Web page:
I seem to be incapable of two things - well far more than two but for now we'll discuss the two that are relevant to this recipe.
(1)My absolute inability to completely incorporate two disparate elements - in this case, the gelatin and the whipped cream mixture.
(2)My utter failure at leveling anything - as a child I demonstrated this by cutting my own hair. I cleverly hid the shorn locks in my toy chest. Sure that no one would notice the few missing golden tresses. Unfortunately, when you cut off all the hair on your head except for the piece in the middle (in the barrette) your mother does notice. And, when she is a red-headed Irish woman, she might not have the temperament for this upset. As time moves on and your wispy scalp begins to regain some fuzz, the virago might settle down, but alas, every time you pull out a toy, out comes another lock of hair which sets off another bout of anger from the red-head. Not the most scathingly brilliant scheme of my childhood schemes - but one that makes me grateful for my position as last child - of course you know that means there are no photos of me! Especially none as a baldino. But, I digress . . . how does that keep happening to me?
I made the Blanc Manger a few weeks ago when my sister came to visit. We agreed that it was far sweeter in taste than we expected it to be. It also went down into our tummies far easier than we expected! So I quickly trucked the remainder into work so that my fellow employees could wolf it down for me. Otherwise we would have eaten the whole thing and trust me - my natural beauty would have had a hard time compensating for my natural fatness!
I swan, this incorporation business is really starting to frustrate me. A few weeks ago we made that cake that required us to gently fold the flour into the stiffly beaten egg whites. And what did I find when I went to transfer the batter into the cake pan prior to baking? Lump upon lump of unincorporated flour - then what happened? Total baking failure that is what.
Thankfully this lack of incorporation was on a much smaller scale and the results were far less of a calamity. When I unmolded the manger I saw some rather strange grayish streaks running across the top of it. I immediately realized that I had failed to incorporate all of the gelatin. After delivering several sharp remarks to the manger which it took quite bravely, I remedied the situation by thickly applying my coulis.
Oh, my God! My coulis - was so fantastic - you are all so jealous of me - my berries were like berries on flavor steroids (but they aren't they are just the best tasting berries on the planet!) - because I get my berries from Agriberry Farms in Studley, Virginia. They are so darn good. I used a blend of red and black raspberries. I used to dislike raspberries but now I am a total convert. I still hate the darn seeds, but that Agriberry sure knows how to grow a raspberry. The flavor of my coulis was so intense I felt a shock down to my toes when I tasted it. Fantastic - and you could neither see nor feel the grayish streaks any longer. Of course, since I can strain something I also had zero seeds - Perfection - okay - not perfection - but darn good.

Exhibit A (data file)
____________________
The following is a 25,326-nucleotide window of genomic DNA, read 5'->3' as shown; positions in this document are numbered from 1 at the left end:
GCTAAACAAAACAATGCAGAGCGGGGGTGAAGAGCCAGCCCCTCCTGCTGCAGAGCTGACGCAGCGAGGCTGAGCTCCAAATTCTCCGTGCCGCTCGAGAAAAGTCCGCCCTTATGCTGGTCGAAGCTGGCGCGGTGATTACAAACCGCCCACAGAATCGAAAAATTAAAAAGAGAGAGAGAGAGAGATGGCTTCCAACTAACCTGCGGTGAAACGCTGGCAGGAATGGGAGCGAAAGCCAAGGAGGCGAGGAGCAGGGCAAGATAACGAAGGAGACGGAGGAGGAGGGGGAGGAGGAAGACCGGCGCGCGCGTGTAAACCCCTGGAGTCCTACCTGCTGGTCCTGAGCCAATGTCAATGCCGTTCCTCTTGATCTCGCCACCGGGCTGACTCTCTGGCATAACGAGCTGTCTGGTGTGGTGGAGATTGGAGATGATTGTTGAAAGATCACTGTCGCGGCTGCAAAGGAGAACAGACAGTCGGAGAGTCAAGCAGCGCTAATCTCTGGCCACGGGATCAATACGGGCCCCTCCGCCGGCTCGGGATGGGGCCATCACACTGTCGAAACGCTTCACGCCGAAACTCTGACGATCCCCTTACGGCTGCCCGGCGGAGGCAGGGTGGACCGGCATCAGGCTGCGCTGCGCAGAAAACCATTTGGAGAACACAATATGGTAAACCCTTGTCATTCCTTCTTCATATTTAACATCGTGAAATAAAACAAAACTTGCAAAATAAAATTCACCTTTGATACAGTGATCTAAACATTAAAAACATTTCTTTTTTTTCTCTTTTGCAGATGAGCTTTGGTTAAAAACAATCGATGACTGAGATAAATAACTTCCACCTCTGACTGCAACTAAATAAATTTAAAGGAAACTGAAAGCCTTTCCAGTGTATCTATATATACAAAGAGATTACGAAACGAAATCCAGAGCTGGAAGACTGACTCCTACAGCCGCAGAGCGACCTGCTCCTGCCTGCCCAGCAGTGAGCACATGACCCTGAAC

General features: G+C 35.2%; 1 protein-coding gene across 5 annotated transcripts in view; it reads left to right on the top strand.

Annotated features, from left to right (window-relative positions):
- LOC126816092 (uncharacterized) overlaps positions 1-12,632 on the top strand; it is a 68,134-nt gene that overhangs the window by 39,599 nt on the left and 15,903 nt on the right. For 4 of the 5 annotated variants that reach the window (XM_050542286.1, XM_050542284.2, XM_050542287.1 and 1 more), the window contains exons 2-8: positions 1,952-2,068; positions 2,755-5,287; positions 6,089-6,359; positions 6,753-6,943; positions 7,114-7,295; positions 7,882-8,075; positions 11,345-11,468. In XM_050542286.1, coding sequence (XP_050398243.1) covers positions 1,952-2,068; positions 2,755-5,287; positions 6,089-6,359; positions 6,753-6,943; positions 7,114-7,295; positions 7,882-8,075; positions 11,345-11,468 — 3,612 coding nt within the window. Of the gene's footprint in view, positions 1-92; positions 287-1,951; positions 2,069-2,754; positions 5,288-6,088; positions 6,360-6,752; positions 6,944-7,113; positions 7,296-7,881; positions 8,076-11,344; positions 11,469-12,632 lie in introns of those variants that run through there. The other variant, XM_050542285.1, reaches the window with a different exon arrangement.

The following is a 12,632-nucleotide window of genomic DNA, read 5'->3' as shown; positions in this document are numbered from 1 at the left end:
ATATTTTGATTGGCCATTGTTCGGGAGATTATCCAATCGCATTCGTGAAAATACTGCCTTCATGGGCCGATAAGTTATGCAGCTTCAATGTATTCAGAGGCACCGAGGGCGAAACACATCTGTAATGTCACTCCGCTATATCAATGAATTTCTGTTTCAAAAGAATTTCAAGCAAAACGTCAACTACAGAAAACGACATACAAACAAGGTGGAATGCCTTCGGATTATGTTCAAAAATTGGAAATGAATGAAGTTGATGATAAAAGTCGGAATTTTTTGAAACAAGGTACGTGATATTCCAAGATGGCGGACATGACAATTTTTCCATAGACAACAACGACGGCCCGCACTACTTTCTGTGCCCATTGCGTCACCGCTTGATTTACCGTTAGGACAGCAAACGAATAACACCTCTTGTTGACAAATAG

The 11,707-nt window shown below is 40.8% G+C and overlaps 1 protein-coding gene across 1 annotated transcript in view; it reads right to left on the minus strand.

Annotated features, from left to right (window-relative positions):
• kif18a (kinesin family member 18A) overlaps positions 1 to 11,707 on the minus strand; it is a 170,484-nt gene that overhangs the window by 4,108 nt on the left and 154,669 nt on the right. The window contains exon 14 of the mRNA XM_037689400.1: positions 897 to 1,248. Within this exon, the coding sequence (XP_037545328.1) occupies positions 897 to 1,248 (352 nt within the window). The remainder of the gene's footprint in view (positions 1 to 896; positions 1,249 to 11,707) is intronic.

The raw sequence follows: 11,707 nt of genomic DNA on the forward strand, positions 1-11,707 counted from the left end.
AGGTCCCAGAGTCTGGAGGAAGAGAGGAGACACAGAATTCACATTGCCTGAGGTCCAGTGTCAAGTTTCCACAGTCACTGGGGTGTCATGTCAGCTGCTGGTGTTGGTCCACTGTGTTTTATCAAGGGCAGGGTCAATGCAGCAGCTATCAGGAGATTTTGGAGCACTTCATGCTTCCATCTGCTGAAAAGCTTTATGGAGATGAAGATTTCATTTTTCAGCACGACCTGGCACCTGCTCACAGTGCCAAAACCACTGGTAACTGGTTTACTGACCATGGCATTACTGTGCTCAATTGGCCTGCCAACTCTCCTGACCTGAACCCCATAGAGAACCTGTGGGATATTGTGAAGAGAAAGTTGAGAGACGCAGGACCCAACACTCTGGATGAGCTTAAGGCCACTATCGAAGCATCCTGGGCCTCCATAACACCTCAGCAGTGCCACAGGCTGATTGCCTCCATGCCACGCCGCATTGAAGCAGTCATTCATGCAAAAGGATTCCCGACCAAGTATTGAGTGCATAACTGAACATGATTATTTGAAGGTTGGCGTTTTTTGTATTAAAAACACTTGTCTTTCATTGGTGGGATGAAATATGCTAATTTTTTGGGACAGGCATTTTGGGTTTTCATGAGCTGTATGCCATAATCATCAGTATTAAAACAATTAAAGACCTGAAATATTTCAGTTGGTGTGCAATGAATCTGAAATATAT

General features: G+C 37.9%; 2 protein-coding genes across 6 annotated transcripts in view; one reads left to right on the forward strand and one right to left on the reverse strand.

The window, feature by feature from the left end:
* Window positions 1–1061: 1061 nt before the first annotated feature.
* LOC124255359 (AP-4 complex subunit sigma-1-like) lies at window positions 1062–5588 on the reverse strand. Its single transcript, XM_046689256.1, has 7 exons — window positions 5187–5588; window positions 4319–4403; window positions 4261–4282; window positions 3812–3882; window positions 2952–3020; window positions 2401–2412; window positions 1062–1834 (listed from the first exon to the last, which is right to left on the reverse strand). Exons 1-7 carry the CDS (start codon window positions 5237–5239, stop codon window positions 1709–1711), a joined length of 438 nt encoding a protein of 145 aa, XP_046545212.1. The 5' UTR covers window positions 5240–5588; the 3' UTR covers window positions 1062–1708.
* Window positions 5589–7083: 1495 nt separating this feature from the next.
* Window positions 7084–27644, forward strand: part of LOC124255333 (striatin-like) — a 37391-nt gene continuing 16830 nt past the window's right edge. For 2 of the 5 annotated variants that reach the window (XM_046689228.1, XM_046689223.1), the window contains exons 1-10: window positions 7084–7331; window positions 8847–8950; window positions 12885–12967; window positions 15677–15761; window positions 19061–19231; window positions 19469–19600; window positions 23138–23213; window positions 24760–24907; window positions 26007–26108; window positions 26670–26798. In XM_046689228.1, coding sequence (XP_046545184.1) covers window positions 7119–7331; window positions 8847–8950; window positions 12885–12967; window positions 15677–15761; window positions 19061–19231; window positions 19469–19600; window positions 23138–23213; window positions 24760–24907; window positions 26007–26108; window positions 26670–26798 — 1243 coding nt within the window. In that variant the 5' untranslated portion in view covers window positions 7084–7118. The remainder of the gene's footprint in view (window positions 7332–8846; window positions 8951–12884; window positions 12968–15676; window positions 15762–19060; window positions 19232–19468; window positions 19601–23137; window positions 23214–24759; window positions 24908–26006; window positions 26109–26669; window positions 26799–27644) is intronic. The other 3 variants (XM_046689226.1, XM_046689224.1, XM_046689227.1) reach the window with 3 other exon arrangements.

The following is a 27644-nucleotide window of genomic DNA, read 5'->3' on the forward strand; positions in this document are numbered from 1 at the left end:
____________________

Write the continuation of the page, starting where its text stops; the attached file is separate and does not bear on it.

Agriberry.com - a CSA that still has openings for this year if you are lucky enough to live in the central Virginia area. I am so glad I joined. Every week I get six units of berries or other fruits - the fruit is so fresh it hurts my eyes.
Last week I got two units of blackberries, that were almost as big as two of my thumbs stuck together - (my hands are quite small) - as big as a large man's thumb; two units of blueberries and mixed stone fruits - nectarines and peaches. I think that was last week's selection. There was probably a red raspberry in that mix also because that list seems a package short.
Earlier in the summer we had purple raspberries - if you have never had these and you see them at a market BUY THEM. They are a cross between the red and the black raspberry and they are wonderful. Not exactly sweet and not quite tart, they are almost seedless and they are so smooth and delicate. Larger than either of their parental units, they are the most delightful shade of dark mauve. Sadly their season is now over.
Back to my manger, apparently if I am to ever have any hope of leveling a dessert of this sort, I shall have to mold it in a clear pan. I thought the manger was level until I flipped it from the mold. Then of course it looked like I created it on a slope. Aargh! I screamed (mentally) because I did not want my sister to take me to the mental hospital (no Not again). But, now I have decided that this shall not happen to me again. I can avoid this by careful planning and constant measuring. In the future, nothing gets the final nod of approval until I have measured it six ways to Sunday. I am sick of these desserts claiming they are ready to go only to show up uneven when they are unveiled. I will measure the pans top to bottom and side to side. I will have obedience from my food groups. Oh, my gosh, I feel so much better now that I have a plan. My evil food has been thwarted again! Take that you uneven dishes!